ERIC Number: ED431557
Record Type: RIE
Publication Date: 1999-Mar-2
The Relations among Home-Literacy Factors, Language and Early-Literacy Skills, and Reading Acquisition.
LeFevre, Jo-Anne; Senechal, Monique
Researchers, parents, and teachers have suggested that the home environment is a likely source of experiences that can enhance the development of oral language and early literacy skills. This longitudinal study examined relations among home literacy factors, subsequent language and early literacy skills, and reading acquisition. Assessments included measures of vocabulary, listening comprehension, phonological awareness, alphabet knowledge, emergent spelling, single word reading, and standardized reading achievement, as well as parent questionnaires. A theoretically-based model of the relations among home literacy factors, early oral language/literacy skills, and end of Grade 1 reading was tested with data from the first cohort of children tested. The fit of the model was examined with data from the second cohort tested. The model hypothesized that home literacy experiences directly affect language and early literacy skills. The study found that parents' knowledge of children's literature was related to children's oral language skills, and the amount of teaching about reading and writing reported by parents was related to children's acquisition of early literacy skills. The impact of home literacy factors was mediated through language and early-literacy skills in that storybook reading and parent teaching did not predict significant unique variance in reading at the end of Grade 1. The findings support a distinction between storybook reading and parent teaching, with different links to early skills and, ultimately, to reading acquisition. (Contains 27 references.) (Author/KB)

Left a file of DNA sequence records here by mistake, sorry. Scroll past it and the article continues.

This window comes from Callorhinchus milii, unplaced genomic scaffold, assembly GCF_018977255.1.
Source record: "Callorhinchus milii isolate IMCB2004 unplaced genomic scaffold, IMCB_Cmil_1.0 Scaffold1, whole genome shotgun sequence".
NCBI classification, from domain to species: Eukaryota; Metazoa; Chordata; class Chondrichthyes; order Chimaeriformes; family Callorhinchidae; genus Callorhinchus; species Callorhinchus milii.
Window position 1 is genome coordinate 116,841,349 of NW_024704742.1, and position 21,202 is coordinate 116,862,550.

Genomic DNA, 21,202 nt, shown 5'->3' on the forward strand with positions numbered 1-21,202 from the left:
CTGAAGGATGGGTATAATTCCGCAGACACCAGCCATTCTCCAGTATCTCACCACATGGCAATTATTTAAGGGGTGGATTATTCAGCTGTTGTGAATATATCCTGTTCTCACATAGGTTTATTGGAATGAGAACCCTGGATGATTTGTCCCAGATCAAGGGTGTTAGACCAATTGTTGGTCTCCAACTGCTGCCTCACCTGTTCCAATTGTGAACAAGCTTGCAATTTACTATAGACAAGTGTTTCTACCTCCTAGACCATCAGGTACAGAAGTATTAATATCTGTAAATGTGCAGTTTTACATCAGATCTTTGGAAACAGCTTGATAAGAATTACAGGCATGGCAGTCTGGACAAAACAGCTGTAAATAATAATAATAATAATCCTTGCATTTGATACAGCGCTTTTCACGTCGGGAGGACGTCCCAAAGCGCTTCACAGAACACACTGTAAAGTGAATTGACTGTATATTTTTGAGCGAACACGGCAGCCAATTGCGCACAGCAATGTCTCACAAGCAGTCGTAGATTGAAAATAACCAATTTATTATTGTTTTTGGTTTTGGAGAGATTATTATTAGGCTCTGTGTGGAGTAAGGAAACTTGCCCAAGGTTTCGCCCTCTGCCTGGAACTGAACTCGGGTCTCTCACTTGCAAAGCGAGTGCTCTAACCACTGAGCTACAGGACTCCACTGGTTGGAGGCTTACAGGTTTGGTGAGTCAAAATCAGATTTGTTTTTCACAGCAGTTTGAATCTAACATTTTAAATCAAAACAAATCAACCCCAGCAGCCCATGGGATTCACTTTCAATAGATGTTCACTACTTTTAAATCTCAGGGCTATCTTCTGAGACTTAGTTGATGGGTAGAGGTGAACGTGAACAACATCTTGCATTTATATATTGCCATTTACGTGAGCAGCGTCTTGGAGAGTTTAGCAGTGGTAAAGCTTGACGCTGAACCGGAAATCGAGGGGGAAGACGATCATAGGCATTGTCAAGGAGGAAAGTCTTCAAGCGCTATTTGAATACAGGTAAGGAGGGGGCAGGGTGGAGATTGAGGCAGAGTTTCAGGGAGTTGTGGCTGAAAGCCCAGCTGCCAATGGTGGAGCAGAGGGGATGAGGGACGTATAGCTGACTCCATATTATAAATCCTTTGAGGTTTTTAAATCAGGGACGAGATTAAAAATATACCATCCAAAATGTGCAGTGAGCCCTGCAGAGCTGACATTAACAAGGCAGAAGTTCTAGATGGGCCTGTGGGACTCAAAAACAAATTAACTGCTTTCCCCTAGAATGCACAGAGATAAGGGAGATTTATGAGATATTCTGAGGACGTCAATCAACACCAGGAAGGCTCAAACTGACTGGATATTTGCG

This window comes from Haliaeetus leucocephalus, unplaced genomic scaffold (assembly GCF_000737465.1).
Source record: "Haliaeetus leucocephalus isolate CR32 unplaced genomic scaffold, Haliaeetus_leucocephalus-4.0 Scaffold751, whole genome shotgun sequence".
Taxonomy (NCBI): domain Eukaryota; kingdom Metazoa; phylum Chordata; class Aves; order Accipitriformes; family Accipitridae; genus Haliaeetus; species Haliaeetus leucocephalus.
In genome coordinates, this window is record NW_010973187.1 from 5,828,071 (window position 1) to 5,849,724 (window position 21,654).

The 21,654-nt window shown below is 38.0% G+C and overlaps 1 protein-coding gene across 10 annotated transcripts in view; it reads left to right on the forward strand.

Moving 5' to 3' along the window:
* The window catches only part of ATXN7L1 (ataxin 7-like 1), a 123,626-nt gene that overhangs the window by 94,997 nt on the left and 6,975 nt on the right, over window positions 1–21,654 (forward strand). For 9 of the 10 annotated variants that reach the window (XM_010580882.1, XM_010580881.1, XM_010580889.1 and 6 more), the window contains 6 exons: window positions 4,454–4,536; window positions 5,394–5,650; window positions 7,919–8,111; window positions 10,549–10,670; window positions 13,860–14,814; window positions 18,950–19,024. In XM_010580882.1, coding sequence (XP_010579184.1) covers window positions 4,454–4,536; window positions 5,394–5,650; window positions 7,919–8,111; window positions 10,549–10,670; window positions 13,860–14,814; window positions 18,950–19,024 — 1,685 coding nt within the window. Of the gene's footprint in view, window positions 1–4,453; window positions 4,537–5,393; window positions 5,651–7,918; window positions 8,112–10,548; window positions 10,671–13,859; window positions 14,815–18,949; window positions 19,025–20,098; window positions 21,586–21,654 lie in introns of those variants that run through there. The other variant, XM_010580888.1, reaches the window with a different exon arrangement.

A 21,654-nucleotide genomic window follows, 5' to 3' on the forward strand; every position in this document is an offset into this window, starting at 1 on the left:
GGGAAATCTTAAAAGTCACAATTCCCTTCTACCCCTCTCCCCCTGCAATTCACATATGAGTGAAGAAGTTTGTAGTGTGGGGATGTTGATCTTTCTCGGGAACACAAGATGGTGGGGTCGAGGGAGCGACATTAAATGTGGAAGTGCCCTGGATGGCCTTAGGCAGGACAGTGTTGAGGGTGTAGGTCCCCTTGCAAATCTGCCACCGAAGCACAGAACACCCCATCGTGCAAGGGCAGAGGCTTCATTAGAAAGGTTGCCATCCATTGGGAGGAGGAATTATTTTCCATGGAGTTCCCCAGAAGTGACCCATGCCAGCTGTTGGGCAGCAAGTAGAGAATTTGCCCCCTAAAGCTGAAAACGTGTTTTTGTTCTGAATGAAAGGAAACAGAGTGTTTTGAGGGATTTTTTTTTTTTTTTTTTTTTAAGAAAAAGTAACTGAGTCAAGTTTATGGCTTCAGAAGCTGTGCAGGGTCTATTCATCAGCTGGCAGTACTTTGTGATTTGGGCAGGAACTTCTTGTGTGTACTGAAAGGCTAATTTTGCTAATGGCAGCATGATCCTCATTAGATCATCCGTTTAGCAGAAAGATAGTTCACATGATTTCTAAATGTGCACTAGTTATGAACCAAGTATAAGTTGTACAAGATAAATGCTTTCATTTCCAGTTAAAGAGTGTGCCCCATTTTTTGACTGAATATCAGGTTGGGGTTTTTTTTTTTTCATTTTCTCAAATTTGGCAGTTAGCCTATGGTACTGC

Publication Type: Reports - Research; Speeches/Meeting Papers
Education Level: N/A
Sponsor: Social Sciences and Humanities Research Council of Canada, Ottawa (Ontario).; Carleton Univ., Ottawa (Ontario).
Authoring Institution: N/A
Note: Paper presented at the Biennial Meeting of the Society for Research in Child Development (Albuquerque, NM, April 15-18, 1999).